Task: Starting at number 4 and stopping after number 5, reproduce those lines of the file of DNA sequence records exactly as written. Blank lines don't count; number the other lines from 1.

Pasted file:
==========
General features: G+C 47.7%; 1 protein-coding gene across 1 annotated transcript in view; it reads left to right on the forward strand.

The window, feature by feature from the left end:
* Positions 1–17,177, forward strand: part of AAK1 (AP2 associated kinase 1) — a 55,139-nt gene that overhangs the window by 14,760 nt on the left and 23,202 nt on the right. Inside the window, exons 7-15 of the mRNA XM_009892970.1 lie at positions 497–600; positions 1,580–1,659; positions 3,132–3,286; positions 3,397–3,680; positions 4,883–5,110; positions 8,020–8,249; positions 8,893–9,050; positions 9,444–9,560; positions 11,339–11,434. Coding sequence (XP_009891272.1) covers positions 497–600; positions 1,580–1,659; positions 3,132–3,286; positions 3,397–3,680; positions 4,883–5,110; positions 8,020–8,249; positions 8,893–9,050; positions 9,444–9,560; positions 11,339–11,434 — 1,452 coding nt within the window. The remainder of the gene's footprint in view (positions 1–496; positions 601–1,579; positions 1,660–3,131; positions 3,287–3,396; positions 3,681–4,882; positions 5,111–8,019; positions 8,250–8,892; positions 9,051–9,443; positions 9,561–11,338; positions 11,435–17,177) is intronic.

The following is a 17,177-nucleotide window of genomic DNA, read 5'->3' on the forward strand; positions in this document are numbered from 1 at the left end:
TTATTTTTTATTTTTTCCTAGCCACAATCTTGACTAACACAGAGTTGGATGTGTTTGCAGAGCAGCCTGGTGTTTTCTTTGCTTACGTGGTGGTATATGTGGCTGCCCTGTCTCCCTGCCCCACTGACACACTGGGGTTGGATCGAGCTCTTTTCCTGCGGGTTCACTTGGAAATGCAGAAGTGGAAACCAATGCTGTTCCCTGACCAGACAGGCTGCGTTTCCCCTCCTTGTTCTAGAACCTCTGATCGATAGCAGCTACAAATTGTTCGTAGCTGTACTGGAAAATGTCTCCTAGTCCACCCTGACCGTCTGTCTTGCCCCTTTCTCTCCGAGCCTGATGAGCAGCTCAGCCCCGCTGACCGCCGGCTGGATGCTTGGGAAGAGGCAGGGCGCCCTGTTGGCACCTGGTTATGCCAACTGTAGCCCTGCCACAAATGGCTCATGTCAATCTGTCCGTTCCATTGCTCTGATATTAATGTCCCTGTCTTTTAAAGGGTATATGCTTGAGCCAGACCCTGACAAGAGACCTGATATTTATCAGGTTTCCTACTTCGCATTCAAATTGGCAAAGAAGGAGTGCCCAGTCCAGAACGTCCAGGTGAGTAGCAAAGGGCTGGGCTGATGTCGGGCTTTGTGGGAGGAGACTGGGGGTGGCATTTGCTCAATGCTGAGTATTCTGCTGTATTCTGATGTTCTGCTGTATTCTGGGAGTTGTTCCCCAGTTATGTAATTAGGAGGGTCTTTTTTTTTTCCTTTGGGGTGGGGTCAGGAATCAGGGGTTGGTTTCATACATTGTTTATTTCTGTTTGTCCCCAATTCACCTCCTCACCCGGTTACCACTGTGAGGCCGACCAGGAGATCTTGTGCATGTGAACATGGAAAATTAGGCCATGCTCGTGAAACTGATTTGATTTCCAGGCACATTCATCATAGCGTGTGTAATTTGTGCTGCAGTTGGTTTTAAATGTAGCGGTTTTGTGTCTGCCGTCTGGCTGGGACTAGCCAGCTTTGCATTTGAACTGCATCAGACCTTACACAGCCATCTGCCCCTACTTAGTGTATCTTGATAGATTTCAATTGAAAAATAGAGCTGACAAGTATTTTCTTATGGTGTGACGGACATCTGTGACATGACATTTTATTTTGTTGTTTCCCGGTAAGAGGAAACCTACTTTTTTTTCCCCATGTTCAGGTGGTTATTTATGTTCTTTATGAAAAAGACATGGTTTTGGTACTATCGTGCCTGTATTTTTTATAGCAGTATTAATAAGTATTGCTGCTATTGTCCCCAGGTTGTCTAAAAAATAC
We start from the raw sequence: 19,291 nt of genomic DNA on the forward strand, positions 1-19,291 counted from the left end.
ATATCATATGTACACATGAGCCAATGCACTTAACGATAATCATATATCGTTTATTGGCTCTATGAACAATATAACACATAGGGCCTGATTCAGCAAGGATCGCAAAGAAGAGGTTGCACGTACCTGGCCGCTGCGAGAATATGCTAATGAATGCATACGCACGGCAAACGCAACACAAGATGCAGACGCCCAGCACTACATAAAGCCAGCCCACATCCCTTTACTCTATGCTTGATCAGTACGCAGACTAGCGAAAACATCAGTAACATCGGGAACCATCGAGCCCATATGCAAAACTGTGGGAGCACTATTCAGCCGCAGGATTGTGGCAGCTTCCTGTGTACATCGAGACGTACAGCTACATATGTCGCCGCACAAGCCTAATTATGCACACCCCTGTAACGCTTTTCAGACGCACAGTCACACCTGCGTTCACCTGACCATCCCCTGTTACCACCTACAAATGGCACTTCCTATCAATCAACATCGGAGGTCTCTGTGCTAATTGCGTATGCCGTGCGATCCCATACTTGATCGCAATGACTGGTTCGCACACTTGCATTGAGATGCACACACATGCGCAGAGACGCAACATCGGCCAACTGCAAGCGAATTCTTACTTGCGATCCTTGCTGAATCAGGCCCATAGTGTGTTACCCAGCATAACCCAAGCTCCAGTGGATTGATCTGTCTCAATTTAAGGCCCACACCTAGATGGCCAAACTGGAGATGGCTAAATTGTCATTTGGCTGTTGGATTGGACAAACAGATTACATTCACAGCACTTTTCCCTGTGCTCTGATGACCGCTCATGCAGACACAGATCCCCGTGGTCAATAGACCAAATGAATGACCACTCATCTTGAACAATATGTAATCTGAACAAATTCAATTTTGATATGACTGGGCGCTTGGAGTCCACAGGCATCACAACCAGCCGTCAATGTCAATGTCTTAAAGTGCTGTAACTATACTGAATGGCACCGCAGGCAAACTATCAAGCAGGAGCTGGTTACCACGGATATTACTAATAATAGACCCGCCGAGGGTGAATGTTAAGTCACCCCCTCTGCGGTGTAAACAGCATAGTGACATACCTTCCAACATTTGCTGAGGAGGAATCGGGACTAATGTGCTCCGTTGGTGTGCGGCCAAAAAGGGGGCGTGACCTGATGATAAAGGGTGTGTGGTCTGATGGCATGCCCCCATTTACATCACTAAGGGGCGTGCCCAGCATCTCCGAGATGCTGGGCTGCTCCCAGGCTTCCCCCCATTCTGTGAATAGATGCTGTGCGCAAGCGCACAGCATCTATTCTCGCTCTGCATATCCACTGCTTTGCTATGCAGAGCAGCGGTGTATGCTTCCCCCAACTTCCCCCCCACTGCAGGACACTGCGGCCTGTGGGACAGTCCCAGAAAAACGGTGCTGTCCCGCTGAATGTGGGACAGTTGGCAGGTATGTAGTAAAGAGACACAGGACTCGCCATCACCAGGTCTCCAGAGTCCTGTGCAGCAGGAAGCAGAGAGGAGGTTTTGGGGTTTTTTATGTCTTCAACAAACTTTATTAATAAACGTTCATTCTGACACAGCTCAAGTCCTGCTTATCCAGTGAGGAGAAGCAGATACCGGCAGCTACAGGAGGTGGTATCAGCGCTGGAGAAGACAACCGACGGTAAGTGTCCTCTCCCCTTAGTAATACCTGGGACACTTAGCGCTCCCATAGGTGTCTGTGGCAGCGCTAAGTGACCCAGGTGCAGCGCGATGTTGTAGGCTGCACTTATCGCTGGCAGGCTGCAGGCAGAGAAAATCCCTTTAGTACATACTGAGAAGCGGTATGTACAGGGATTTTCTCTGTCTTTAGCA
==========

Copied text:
The following is a 17,177-nucleotide window of genomic DNA, read 5'->3' on the forward strand; positions in this document are numbered from 1 at the left end:
TTATTTTTTATTTTTTCCTAGCCACAATCTTGACTAACACAGAGTTGGATGTGTTTGCAGAGCAGCCTGGTGTTTTCTTTGCTTACGTGGTGGTATATGTGGCTGCCCTGTCTCCCTGCCCCACTGACACACTGGGGTTGGATCGAGCTCTTTTCCTGCGGGTTCACTTGGAAATGCAGAAGTGGAAACCAATGCTGTTCCCTGACCAGACAGGCTGCGTTTCCCCTCCTTGTTCTAGAACCTCTGATCGATAGCAGCTACAAATTGTTCGTAGCTGTACTGGAAAATGTCTCCTAGTCCACCCTGACCGTCTGTCTTGCCCCTTTCTCTCCGAGCCTGATGAGCAGCTCAGCCCCGCTGACCGCCGGCTGGATGCTTGGGAAGAGGCAGGGCGCCCTGTTGGCACCTGGTTATGCCAACTGTAGCCCTGCCACAAATGGCTCATGTCAATCTGTCCGTTCCATTGCTCTGATATTAATGTCCCTGTCTTTTAAAGGGTATATGCTTGAGCCAGACCCTGACAAGAGACCTGATATTTATCAGGTTTCCTACTTCGCATTCAAATTGGCAAAGAAGGAGTGCCCAGTCCAGAACGTCCAGGTGAGTAGCAAAGGGCTGGGCTGATGTCGGGCTTTGTGGGAGGAGACTGGGGGTGGCATTTGCTCAATGCTGAGTATTCTGCTGTATTCTGATGTTCTGCTGTATTCTGGGAGTTGTTCCCCAGTTATGTAATTAGGAGGGTCTTTTTTTTTTCCTTTGGGGTGGGGTCAGGAATCAGGGGTTGGTTTCATACATTGTTTATTTCTGTTTGTCCCCAATTCACCTCCTCACCCGGTTACCACTGTGAGGCCGACCAGGAGATCTTGTGCATGTGAACATGGAAAATTAGGCCATGCTCGTGAAACTGATTTGATTTCCAGGCACATTCATCATAGCGTGTGTAATTTGTGCTGCAGTTGGTTTTAAATGTAGCGGTTTTGTGTCTGCCGTCTGGCTGGGACTAGCCAGCTTTGCATTTGAACTGCATCAGACCTTACACAGCCATCTGCCCCTACTTAGTGTATCTTGATAGATTTCAATTGAAAAATAGAGCTGACAAGTATTTTCTTATGGTGTGACGGACATCTGTGACATGACATTTTATTTTGTTGTTTCCCGGTAAGAGGAAACCTACTTTTTTTTCCCCATGTTCAGGTGGTTATTTATGTTCTTTATGAAAAAGACATGGTTTTGGTACTATCGTGCCTGTATTTTTTATAGCAGTATTAATAAGTATTGCTGCTATTGTCCCCAGGTTGTCTAAAAAATAC